Seniors and parents! If you have questions about the ACT Test, now is the time to do your research and preparation. Here are a few thoughts about the importance of the ACT:
What is the ACT?
The ACT is a multiple-choice, paper and pencil test that covers the subject areas of math, English, reading, and science (and an optional writing section). The test will measure your skill levels as you prepare for entry into college. The composite score is one of the main things that colleges will look at. A perfect composite score is 36.
If you’re a high school student in Nebraska, chances are you already took (or will take) the ACT Test during the spring of 11th Grade. You should consider taking the test again as a high school senior, especially if you’re planning on attending a four-year college or university.
Why is the ACT important?
Many four-year colleges and universities require a certain ACT score so that they can admit you. For specific admission requirements, reach out to the college(s) that interest you and have a conversation about the ACT test with an admissions representative. Generally, a 20 composite score or above gets you admitted into many Nebraska colleges/universities. However, the higher your test score, the more potential scholarship money the college might offer you. Therein lies the importance of taking the test again: if you are able to raise your score even a few points, that might translate into more scholarship dollars!
Also, the colleges will always use your highest test score!
NOTE: While the ACT test score is an important part of your admission process, it isn’t the only part of your application. Your cumulative G.P.A., the classes you’ve taken (core classes, AP, Honors, Dual-Credit) will also play a part in your admissions decision. If you’re concerned about your ACT Test score, talk to your college admissions representative(s).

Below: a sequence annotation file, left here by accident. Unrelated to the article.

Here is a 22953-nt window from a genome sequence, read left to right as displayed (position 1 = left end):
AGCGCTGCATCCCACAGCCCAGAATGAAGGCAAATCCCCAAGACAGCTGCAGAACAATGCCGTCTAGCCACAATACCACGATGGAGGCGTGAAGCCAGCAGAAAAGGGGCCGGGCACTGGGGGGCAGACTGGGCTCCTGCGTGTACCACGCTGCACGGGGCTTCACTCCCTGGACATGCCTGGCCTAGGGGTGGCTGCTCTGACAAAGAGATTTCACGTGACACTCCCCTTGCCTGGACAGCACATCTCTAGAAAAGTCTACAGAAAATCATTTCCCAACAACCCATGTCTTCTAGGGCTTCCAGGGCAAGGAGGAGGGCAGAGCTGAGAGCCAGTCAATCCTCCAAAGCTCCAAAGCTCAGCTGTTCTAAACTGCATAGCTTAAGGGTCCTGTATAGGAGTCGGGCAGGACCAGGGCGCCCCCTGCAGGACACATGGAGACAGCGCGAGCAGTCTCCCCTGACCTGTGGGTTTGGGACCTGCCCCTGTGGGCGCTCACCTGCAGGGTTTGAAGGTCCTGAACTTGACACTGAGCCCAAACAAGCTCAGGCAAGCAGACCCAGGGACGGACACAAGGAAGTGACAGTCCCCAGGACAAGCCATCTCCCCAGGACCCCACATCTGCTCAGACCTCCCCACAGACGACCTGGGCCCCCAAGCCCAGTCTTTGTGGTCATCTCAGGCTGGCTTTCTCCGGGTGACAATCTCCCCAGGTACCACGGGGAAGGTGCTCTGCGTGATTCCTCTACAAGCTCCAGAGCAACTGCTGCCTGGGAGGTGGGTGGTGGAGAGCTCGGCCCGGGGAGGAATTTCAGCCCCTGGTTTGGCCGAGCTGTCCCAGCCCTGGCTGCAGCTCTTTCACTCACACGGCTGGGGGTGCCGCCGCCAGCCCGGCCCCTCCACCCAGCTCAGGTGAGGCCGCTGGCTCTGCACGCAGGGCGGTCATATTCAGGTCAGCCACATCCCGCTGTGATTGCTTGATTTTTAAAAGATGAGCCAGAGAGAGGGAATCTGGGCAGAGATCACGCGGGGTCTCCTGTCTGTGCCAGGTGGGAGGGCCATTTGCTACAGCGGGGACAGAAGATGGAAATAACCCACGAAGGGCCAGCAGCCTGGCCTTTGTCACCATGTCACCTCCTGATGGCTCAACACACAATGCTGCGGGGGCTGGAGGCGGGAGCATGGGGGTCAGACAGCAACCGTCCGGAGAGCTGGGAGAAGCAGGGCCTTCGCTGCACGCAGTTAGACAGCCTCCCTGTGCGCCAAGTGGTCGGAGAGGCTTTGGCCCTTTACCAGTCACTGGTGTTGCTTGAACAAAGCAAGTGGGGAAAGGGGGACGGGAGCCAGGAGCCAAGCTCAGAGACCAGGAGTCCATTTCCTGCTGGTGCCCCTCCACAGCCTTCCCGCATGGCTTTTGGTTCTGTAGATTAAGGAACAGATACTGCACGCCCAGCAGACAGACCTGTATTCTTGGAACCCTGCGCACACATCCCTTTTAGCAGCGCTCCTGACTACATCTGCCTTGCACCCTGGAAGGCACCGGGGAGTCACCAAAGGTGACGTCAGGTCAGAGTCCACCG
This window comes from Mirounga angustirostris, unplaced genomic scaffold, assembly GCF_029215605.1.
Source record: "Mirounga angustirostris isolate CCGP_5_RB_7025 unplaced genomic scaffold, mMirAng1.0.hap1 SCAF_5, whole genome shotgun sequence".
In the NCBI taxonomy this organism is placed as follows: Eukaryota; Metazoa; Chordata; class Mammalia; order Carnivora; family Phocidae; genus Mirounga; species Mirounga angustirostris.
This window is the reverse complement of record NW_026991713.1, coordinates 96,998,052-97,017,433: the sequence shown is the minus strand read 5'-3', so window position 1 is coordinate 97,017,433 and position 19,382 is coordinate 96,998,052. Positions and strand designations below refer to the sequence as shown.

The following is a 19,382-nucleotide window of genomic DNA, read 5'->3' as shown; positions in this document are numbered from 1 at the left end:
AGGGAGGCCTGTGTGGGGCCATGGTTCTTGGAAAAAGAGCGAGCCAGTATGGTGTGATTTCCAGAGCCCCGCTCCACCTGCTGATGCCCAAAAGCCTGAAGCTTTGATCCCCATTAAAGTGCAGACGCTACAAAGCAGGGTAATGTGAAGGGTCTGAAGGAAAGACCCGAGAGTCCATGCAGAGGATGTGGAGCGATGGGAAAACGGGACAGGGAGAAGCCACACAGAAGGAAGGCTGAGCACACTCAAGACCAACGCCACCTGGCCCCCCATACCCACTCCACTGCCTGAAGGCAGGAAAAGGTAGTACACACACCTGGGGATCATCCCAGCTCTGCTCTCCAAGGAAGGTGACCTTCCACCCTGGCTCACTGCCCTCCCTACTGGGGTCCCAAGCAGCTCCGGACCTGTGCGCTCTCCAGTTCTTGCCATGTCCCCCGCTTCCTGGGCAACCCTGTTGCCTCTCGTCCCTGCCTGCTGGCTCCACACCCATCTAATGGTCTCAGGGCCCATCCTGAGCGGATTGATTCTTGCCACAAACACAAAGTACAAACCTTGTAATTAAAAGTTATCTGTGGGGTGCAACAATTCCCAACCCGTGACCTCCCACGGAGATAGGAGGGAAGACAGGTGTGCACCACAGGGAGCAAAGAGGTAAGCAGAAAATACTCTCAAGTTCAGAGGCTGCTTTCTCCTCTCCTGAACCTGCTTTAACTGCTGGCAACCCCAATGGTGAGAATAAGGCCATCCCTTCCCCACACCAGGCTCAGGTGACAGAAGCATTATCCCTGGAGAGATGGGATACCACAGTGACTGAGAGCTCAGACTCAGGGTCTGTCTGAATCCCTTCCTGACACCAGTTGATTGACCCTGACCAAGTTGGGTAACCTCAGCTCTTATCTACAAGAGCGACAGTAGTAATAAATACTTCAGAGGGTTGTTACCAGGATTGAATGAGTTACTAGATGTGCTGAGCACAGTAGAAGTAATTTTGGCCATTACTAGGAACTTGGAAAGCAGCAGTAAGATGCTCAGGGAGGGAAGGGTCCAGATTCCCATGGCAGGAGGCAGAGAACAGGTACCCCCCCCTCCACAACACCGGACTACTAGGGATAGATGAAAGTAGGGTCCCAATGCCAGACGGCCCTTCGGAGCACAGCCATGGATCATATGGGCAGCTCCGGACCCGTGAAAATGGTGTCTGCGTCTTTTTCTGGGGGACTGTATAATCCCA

Is the ACT the only test I can take for college?
No. There are other testing options, depending on what your plans are after high school:
- You can take the SAT Test, which has a different structure than the ACT, and is used for admission to a four-year college. Neither the SAT nor the ACT are necessarily “easier” than the other. Many colleges will accept certain scores from the SAT in place of the ACT. Check with your college to see which test they prefer!
- For admission to a Community College, you can do an ACCUPLACER This is a computer test that will gauge your Math and English Reading/Writing skills.
- If you’re interested in joining the military, look into the ASVAB Test. This will help you identify which jobs in the Armed Forces may be best suited for you.
How and when do I sign up?
You can register at ACT.org . Students, you will need to create an online account that is unique to this website. Make sure you place a valid email address; if you ever need to reset your account, you will need to use your email to do so.
Remember, to be able to take the test, you need to sign up and register for a test date. There are registration deadlines you need to stay on top of; check out ACT TEST DATES for more information.
Where can I find resources to help me prepare to take the ACT?
Start with your school counselor; they can assist you with registering for the next ACT, and your school might have test-prep resources to help you get ready. Sometimes, your high school might even offer a test-prep course after school, depending on the time of year.
You can also find additional test prep resources on the ACT website, including online videos and sample questions.
NOTE: there are paid resources out there as well. Consult your school counselor or contact EducationQuest to discuss whether you should pursue paying for a test preparation course or resource.
For additional questions, contact the EducationQuest office nearest you.
Best of luck, scholars!